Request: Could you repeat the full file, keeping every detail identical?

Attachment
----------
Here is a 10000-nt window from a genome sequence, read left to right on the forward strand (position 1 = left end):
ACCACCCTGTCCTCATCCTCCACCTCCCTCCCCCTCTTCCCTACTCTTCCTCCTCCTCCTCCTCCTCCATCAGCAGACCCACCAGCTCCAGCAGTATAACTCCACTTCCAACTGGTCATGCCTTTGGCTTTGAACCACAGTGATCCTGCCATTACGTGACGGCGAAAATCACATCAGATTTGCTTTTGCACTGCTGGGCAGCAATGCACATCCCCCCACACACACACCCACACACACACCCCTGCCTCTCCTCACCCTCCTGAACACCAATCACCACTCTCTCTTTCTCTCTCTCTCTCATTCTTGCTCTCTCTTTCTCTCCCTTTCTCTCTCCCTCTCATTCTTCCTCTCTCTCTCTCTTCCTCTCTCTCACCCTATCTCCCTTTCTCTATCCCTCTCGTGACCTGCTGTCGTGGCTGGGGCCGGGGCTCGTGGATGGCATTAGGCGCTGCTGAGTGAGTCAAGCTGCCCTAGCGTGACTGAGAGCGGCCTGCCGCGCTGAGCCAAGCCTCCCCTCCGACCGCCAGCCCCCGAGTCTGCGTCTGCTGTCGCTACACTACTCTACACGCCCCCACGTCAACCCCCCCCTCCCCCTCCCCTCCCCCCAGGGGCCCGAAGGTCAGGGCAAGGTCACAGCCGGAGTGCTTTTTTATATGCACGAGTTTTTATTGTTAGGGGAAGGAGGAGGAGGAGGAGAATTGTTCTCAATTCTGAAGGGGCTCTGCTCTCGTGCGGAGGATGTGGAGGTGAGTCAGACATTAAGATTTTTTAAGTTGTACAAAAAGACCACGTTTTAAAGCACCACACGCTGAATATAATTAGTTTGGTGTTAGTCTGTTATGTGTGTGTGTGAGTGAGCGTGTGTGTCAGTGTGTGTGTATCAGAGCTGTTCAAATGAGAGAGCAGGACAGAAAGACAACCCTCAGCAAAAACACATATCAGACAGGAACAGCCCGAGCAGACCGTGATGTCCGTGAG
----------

Here is a 10000-nt window from a genome sequence, read left to right on the forward strand (position 1 = left end):
ACCACCCTGTCCTCATCCTCCACCTCCCTCCCCCTCTTCCCTACTCTTCCTCCTCCTCCTCCTCCTCCATCAGCAGACCCACCAGCTCCAGCAGTATAACTCCACTTCCAACTGGTCATGCCTTTGGCTTTGAACCACAGTGATCCTGCCATTACGTGACGGCGAAAATCACATCAGATTTGCTTTTGCACTGCTGGGCAGCAATGCACATCCCCCCACACACACACCCACACACACACCCCTGCCTCTCCTCACCCTCCTGAACACCAATCACCACTCTCTCTTTCTCTCTCTCTCTCATTCTTGCTCTCTCTTTCTCTCCCTTTCTCTCTCCCTCTCATTCTTCCTCTCTCTCTCTCTTCCTCTCTCTCACCCTATCTCCCTTTCTCTATCCCTCTCGTGACCTGCTGTCGTGGCTGGGGCCGGGGCTCGTGGATGGCATTAGGCGCTGCTGAGTGAGTCAAGCTGCCCTAGCGTGACTGAGAGCGGCCTGCCGCGCTGAGCCAAGCCTCCCCTCCGACCGCCAGCCCCCGAGTCTGCGTCTGCTGTCGCTACACTACTCTACACGCCCCCACGTCAACCCCCCCCTCCCCCTCCCCTCCCCCCAGGGGCCCGAAGGTCAGGGCAAGGTCACAGCCGGAGTGCTTTTTTATATGCACGAGTTTTTATTGTTAGGGGAAGGAGGAGGAGGAGGAGAATTGTTCTCAATTCTGAAGGGGCTCTGCTCTCGTGCGGAGGATGTGGAGGTGAGTCAGACATTAAGATTTTTTAAGTTGTACAAAAAGACCACGTTTTAAAGCACCACACGCTGAATATAATTAGTTTGGTGTTAGTCTGTTATGTGTGTGTGTGAGTGAGCGTGTGTGTCAGTGTGTGTGTATCAGAGCTGTTCAAATGAGAGAGCAGGACAGAAAGACAACCCTCAGCAAAAACACATATCAGACAGGAACAGCCCGAGCAGACCGTGATGTCCGTGAG